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Travel sickness and welfare of pigs during road transport: effects of mixing and duration of journey

Published online by Cambridge University Press:  20 November 2017

R. H. Bradshaw
Affiliation:
Department of Clinical Veterinary Medicine, University of Cambridge, Madingley Road, Cambridge CB3 OES, UK
R. F. Parrott
Affiliation:
M. A. F. F. Laboratory of Welfare and Behaviour, The Babraham Institute, Cambridge CB2 4ET, UK
M. L. Forsling
Affiliation:
U. M. D. S., Division of Obstetrics and Gynaecology, St Thomas's Hospital, London SE1 7EM, UK
J. A. Goode
Affiliation:
M. A. F. F. Laboratory of Welfare and Behaviour, The Babraham Institute, Cambridge CB2 4ET, UK
D. M. Lloyd
Affiliation:
M. A. F. F. Laboratory of Welfare and Behaviour, The Babraham Institute, Cambridge CB2 4ET, UK
R. G. Rodway
Affiliation:
Department of Animal Physiology and Nutrition, University of Leeds, Leeds LS2 9JT, UK
D. M. Broom
Affiliation:
Department of Clinical Veterinary Medicine, University of Cambridge, Madingley Road, Cambridge CB3 OES, UK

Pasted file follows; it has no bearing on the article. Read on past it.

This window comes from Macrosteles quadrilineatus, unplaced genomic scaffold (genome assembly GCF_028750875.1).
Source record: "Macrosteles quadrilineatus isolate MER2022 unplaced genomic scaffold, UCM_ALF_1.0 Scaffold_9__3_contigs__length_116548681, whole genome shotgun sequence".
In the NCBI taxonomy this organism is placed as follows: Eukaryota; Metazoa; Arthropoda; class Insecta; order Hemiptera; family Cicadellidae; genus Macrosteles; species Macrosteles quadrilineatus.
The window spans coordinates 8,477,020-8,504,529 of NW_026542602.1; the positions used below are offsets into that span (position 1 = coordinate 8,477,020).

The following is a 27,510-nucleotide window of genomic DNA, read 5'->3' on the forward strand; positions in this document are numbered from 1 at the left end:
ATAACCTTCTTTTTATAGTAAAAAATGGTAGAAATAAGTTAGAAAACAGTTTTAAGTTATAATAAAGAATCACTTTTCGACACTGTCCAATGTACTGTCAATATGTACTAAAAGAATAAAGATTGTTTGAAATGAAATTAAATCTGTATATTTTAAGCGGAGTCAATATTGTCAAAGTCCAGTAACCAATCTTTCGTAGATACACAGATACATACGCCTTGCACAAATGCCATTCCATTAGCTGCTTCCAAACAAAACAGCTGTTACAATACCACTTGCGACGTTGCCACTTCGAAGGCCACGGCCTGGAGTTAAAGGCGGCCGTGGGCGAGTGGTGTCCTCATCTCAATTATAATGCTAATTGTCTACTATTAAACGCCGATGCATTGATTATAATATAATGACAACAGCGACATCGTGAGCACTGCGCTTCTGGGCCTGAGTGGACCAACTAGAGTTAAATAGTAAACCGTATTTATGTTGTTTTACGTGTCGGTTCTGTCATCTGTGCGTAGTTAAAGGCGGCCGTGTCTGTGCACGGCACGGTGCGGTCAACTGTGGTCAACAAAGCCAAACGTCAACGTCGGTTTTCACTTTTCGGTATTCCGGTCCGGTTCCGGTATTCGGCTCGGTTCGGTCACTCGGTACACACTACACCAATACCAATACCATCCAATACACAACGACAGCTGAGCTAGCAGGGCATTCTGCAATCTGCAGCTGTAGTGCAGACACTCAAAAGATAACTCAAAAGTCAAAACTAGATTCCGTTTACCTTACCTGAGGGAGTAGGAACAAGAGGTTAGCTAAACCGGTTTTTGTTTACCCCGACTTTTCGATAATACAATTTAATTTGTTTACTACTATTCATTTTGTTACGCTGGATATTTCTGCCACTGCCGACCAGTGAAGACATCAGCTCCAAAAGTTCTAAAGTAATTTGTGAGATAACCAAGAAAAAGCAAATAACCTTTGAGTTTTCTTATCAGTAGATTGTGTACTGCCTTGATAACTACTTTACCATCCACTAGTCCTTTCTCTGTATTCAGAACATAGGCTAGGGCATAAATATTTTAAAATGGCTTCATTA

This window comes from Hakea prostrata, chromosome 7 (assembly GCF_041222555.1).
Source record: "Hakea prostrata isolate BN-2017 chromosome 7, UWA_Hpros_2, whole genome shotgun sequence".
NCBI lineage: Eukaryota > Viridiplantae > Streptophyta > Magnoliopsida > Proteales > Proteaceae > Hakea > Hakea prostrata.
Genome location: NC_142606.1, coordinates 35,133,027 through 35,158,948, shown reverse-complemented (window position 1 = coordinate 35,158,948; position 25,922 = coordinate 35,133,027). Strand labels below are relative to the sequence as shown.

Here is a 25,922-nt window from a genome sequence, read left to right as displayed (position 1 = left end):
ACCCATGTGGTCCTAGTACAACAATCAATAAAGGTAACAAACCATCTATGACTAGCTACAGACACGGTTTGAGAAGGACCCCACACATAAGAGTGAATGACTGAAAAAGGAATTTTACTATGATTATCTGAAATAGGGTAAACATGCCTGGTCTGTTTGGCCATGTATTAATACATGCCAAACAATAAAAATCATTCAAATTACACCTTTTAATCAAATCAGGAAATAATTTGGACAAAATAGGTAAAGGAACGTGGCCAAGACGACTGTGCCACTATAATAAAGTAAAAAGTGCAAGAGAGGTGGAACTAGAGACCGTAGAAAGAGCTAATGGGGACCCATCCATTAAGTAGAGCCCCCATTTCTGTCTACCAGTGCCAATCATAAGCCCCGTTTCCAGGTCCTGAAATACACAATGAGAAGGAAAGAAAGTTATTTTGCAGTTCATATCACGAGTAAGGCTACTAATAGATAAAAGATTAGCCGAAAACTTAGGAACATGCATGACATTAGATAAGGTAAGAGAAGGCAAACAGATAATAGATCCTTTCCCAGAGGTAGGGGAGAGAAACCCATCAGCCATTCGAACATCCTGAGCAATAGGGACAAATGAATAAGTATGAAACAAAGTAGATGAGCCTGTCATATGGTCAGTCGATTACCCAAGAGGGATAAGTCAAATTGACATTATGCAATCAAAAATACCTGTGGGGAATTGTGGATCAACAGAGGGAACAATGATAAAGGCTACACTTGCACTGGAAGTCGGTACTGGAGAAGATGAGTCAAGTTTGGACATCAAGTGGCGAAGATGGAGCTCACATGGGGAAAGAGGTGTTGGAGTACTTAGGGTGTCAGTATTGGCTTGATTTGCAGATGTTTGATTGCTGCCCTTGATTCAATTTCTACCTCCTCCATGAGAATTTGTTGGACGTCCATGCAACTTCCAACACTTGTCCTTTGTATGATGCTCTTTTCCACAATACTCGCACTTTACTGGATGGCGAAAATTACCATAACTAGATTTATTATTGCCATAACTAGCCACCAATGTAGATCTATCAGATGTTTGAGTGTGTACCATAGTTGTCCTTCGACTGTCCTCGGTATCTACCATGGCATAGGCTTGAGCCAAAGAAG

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Extract

Pigs are usually transported during the course of their life and various behavioural and physiological effects of the transportation process have been reported (e.g. Bradshaw et al., 1995)., Most research has been directed to examining the effects of the physical environment (e.g. Randall, 1993), simple behavioural time budgets (e.g. Bradshaw et al., 1995) and levels of 'stress' hormones in the blood before and after a journey (e.g. Geers et al., 1994). Two situations are described in this paper. The first investigated behavioural and salivary Cortisol responses of pigs to road transport when loaded in small familiar social groups or when loaded and mixed with other unfamiliar pigs. The second used catheterised animals to examine the hormonal response (Cortisol, beta-endorphin and lysine vasopressin) of pigs sampled during a long distance (8 h) road journey.

Type
Pig Welfare
Copyright
Copyright © The British Society of Animal Science 1996

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References

Bradshaw, R. H., Hall, S. J. G. and Broom, D. M. (1995) Behaviour of pigs and sheep during road transport. Animal Science 60: 557. (abstr.).Google Scholar
Geers, R., Bleus, E., Van Schie, T., Ville, H., Gerard, H., Janssens, S., Nackaerts, G., Decuypere, E. and Jourquin, J. (1994) Transport of pigs different with respect to the halothane gene: stress assessment. Journal of Animal Science 72: 25522558.CrossRefGoogle ScholarPubMed
Randall, J. M. (1993) Environmental parameters necessary to define comfort for pigs, cattle and sheep in livestock transport. Animal Production 57: 299307.Google Scholar

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